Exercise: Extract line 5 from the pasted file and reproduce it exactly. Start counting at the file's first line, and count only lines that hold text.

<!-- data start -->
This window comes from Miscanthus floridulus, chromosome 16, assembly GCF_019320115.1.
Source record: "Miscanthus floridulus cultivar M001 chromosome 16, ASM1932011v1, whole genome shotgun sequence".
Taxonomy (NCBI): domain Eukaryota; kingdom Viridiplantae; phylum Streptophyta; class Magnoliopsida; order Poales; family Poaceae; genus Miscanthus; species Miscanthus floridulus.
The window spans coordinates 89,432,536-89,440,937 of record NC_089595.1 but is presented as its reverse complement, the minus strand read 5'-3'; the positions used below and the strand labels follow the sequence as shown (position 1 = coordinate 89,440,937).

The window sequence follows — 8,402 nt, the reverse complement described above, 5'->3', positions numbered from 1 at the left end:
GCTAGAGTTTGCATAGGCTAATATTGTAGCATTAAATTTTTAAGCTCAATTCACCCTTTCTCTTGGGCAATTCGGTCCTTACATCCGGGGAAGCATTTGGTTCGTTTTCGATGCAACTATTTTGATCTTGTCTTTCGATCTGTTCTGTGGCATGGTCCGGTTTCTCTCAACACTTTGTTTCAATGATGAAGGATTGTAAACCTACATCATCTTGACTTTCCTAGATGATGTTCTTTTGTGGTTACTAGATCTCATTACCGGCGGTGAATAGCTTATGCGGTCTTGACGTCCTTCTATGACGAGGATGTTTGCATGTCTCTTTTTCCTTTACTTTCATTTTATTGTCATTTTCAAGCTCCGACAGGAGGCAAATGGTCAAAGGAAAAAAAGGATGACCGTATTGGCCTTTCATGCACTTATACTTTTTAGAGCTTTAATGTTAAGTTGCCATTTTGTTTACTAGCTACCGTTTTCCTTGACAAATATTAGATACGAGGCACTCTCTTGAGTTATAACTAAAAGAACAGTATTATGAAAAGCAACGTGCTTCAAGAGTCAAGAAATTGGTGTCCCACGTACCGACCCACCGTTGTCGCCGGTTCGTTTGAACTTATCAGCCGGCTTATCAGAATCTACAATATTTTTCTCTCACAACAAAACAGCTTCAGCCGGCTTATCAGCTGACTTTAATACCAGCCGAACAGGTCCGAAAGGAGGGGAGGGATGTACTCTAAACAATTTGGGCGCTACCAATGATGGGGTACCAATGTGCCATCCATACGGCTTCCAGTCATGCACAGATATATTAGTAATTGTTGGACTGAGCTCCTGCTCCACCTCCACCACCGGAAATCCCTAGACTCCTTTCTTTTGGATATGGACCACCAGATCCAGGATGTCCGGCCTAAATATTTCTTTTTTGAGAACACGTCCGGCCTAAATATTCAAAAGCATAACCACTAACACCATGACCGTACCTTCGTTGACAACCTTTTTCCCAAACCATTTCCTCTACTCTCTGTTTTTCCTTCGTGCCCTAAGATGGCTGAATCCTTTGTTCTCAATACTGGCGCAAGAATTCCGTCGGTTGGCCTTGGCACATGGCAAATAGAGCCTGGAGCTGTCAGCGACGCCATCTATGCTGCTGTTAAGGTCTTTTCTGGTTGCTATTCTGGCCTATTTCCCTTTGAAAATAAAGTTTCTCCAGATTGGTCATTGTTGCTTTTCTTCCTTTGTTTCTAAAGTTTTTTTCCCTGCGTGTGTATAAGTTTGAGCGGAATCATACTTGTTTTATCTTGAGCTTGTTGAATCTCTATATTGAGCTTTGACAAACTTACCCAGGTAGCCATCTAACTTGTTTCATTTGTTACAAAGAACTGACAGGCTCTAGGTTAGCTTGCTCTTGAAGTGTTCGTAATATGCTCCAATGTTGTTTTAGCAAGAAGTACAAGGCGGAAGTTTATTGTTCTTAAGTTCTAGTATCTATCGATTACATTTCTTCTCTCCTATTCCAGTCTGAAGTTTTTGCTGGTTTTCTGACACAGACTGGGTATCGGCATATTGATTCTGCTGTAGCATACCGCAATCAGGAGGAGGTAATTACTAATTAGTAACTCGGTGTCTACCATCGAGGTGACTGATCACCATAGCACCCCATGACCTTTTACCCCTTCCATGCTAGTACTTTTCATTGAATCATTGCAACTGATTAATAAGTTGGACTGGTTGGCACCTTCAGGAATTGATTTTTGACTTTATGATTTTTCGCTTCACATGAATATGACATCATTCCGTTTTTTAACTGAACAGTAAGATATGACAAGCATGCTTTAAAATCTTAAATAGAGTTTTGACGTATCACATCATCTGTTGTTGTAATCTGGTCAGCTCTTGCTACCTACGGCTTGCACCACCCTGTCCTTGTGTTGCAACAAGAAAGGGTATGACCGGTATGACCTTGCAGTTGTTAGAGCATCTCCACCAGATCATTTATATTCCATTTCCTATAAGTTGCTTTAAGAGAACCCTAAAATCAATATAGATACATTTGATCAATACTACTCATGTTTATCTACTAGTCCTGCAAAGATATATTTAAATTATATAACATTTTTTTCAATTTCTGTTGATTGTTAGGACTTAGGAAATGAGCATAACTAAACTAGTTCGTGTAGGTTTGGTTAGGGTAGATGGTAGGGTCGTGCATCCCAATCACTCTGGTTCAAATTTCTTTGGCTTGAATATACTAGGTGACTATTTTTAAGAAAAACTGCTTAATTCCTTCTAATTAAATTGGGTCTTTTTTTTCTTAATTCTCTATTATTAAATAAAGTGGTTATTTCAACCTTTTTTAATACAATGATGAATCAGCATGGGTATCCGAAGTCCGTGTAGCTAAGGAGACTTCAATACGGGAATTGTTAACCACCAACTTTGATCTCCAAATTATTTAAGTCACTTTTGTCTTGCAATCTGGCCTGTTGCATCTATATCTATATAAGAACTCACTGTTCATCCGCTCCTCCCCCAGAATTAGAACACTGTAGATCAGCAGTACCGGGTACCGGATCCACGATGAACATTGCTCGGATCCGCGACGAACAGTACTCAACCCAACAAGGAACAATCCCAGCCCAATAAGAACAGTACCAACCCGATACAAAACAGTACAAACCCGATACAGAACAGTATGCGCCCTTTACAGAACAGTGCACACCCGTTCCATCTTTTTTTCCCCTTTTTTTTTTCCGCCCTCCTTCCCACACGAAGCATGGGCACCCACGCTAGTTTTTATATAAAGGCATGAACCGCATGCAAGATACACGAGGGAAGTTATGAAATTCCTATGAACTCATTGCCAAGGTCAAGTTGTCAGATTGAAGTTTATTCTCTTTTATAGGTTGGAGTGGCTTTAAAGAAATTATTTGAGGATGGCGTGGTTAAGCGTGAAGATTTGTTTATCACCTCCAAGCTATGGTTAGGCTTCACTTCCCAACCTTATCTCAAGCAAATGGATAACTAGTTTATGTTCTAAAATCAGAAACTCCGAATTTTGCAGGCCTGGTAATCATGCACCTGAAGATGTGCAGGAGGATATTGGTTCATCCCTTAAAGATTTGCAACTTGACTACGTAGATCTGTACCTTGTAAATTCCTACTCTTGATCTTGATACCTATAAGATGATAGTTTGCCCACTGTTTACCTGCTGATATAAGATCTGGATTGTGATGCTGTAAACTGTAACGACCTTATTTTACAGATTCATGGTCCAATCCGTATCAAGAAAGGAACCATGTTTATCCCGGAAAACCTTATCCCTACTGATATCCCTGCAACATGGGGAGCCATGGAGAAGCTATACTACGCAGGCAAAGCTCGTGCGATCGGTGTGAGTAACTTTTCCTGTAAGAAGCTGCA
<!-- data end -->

The window sequence follows — 8,402 nt, the reverse complement described above, 5'->3', positions numbered from 1 at the left end: